Tell Yourself You Have It!
Finally, positive self-talk can also be a valuable part of a pre-race routine. This can include affirmations, such as telling yourself that you are capable and ready for the race, or reminding yourself of past successes or achievements. Positive self-talk can help to boost confidence, reduce negative thoughts, and manage anxiety and nervousness on race day.
Consider What Is Causing These Feelings
It is very likely that you have had a few nights of bad sleep if you have never run a marathon before. Stress can cause the body to react in a number of different ways.
Try taking a moment and make a note (on paper or in your head) of the things that are causing you to feel this way. Are you worried about your fitness? Forgetting something on race day? An injury?
Simply taking the time to consider why you feel the way you do can do wonders for feeling stressed. And additionally by understanding what is making you feel anxious, you can see what is in your control, and what is not. Plan and prepare for what you are able too. And remember that nerves are natural.
Focus On The Present Moment
A great way to manage anxiety and nervousness on race day is to focus on the present moment. You can do this through doing deep breathing exercises.
These can include taking slow, deep breaths, focusing on the sensation of the breath entering and leaving the body, and using the breath to calm the mind and reduce anxiety. Deep breathing exercises can help to relax the body, reduce muscle tension, and improve focus, all of which can help to manage anxiety and nervousness on race day.
Mindfulness is also a good tool to use to help focus on the present moment. Zoning your attention into your surroundings; noticing the sights, sounds, and sensations that are present in the moment, and letting go of any judgments or distractions. Mindfulness can help to quiet the mind.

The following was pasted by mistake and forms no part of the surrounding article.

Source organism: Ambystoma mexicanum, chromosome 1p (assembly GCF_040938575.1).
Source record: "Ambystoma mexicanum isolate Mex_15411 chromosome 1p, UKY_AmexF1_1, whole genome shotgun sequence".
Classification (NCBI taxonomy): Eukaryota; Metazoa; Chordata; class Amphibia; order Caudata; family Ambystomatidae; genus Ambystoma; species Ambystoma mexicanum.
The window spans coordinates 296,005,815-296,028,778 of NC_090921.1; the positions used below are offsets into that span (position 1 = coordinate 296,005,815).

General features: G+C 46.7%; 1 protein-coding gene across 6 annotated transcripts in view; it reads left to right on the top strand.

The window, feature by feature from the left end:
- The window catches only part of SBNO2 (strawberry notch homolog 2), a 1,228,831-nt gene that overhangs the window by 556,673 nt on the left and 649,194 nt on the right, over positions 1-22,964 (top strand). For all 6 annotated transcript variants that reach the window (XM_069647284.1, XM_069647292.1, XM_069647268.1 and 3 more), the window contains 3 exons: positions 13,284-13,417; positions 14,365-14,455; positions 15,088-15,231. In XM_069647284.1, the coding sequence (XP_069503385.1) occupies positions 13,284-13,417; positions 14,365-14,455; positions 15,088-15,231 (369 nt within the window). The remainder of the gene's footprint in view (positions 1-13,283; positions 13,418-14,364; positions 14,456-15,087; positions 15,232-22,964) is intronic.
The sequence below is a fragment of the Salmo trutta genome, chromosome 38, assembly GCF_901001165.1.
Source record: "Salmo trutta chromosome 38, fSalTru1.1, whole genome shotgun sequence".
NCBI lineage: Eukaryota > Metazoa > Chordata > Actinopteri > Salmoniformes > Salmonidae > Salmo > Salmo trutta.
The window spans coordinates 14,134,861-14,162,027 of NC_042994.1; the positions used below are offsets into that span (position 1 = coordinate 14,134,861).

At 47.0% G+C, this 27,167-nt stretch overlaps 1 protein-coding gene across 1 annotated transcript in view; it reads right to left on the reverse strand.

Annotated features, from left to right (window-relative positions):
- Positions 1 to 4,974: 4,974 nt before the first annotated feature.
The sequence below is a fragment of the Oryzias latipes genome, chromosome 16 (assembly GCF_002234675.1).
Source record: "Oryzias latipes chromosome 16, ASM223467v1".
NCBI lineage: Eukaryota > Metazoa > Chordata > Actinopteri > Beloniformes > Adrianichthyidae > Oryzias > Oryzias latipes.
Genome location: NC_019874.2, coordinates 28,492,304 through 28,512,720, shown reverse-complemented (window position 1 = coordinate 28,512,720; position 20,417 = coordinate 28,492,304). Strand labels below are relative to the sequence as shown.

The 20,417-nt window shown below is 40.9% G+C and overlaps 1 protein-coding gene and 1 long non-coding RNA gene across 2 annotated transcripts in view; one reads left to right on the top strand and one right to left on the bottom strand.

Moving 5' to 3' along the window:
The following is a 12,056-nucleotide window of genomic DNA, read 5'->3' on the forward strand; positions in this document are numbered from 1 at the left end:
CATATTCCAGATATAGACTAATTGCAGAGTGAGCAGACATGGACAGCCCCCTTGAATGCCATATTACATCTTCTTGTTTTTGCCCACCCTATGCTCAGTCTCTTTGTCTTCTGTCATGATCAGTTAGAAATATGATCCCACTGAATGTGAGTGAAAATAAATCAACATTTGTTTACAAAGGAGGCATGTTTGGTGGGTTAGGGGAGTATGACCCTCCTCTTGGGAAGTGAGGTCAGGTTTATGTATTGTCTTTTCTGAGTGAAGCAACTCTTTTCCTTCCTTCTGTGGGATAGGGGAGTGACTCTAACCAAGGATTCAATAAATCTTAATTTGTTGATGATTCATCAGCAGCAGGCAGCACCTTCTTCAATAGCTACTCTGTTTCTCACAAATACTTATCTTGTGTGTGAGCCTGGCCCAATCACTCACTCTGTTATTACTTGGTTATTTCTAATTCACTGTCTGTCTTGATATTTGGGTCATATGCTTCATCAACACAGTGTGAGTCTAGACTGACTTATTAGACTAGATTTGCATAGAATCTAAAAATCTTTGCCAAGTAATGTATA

If you find yourself getting anxious during the race, it can be helpful to focus on your body and your breath as you run. Pay attention to how your body is moving, how your feet are hitting the ground; and how your breath is flowing in and out.
By focusing on these physical sensations, you can stay present in the moment and avoid getting caught up in anxious thoughts about the future.
It is normal to feel anxious and nervous on race day
It is important to remember that feeling anxious and nervous on race day is normal. It does not necessarily mean that you are not ready for the race.
In fact, these emotions can be a sign that you are taking the race seriously and are committed to giving it your best effort.
Reframe Your Thoughts
One way to manage these emotions is to reframe your thoughts about them. Instead of viewing anxiety and nervousness as a negative thing, try to view them as a sign of your preparation and readiness for the race. Remind yourself that these emotions are natural and that many other runners experience them as well.